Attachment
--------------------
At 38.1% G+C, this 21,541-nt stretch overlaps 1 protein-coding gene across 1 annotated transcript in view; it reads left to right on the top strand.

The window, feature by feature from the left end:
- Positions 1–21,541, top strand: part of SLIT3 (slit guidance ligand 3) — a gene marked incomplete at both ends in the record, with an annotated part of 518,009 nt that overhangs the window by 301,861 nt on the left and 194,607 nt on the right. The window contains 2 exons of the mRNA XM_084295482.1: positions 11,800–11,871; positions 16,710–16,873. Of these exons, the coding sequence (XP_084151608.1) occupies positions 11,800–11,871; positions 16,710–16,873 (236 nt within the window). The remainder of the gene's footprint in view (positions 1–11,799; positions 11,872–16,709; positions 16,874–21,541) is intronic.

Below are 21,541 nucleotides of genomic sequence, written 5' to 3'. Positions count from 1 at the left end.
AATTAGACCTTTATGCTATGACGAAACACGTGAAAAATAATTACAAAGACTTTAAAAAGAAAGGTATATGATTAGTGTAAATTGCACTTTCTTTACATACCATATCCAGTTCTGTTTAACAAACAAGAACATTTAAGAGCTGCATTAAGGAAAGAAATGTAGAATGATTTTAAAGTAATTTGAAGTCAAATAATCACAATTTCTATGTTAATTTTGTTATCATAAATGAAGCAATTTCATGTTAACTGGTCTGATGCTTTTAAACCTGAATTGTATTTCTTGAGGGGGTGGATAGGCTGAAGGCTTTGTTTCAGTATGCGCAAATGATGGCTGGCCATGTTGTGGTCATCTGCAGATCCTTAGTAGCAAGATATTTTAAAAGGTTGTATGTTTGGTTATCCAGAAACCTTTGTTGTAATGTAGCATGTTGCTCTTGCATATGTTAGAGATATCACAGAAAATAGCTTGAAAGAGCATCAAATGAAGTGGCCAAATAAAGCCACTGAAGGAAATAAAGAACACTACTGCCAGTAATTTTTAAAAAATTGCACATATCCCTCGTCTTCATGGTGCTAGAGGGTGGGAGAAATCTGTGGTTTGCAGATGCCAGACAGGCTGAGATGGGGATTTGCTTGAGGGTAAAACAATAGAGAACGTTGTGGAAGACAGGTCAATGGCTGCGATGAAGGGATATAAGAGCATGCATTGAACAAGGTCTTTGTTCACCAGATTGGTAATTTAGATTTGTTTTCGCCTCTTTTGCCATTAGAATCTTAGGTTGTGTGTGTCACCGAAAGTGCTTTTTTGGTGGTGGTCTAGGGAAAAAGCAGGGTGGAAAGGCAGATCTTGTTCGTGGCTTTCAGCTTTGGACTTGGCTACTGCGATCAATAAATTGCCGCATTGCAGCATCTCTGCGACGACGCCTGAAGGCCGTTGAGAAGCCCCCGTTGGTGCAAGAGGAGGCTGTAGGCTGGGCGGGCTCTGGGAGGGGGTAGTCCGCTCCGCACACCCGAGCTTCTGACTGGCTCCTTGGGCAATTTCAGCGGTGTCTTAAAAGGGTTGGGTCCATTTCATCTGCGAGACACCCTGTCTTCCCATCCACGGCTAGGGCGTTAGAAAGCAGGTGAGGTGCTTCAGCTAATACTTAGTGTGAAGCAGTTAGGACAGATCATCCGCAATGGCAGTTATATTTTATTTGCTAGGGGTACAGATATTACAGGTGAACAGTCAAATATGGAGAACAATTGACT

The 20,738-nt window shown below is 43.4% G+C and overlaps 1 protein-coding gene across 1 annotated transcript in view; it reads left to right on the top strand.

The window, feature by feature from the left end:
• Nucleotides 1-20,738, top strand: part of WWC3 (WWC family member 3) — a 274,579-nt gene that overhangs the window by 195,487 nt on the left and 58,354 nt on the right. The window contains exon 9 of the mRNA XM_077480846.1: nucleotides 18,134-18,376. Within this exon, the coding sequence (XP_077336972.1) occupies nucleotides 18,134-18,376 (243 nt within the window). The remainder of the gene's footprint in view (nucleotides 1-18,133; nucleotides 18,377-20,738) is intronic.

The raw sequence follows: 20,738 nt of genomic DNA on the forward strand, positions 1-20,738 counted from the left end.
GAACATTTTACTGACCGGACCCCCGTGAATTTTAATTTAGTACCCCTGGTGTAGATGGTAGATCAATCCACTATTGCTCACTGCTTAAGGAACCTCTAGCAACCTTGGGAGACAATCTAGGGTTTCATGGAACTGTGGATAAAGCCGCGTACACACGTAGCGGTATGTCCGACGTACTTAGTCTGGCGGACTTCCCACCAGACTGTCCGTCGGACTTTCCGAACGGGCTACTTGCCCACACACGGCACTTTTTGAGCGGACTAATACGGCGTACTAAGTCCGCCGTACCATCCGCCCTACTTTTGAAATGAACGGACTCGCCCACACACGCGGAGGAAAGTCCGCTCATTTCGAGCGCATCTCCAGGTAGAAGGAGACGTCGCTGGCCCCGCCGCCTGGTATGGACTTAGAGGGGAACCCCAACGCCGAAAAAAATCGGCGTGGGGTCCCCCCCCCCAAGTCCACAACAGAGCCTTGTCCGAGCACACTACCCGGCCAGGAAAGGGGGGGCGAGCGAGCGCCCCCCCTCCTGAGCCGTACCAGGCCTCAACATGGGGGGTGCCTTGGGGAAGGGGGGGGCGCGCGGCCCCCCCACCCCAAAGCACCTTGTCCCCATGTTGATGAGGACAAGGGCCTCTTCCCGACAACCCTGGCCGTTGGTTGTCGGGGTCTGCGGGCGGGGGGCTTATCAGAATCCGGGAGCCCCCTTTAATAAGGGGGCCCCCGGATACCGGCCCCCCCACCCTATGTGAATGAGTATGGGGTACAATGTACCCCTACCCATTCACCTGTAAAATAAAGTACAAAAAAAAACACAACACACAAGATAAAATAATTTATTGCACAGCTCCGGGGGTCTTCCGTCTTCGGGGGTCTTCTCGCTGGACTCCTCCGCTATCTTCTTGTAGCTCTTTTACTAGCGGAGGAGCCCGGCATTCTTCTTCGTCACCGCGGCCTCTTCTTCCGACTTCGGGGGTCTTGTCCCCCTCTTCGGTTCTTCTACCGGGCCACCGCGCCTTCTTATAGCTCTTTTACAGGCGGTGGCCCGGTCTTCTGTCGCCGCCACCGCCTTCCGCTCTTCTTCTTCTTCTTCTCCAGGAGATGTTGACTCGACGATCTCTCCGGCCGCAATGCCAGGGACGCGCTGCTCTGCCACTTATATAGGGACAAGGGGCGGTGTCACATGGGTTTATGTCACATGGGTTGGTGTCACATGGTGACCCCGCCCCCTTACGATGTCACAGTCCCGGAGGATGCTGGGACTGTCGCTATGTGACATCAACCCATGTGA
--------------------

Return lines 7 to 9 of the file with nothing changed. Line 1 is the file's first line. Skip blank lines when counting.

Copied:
The window, feature by feature from the left end:
• Nucleotides 1-20,738, top strand: part of WWC3 (WWC family member 3) — a 274,579-nt gene that overhangs the window by 195,487 nt on the left and 58,354 nt on the right. The window contains exon 9 of the mRNA XM_077480846.1: nucleotides 18,134-18,376. Within this exon, the coding sequence (XP_077336972.1) occupies nucleotides 18,134-18,376 (243 nt within the window). The remainder of the gene's footprint in view (nucleotides 1-18,133; nucleotides 18,377-20,738) is intronic.

The raw sequence follows: 20,738 nt of genomic DNA on the forward strand, positions 1-20,738 counted from the left end.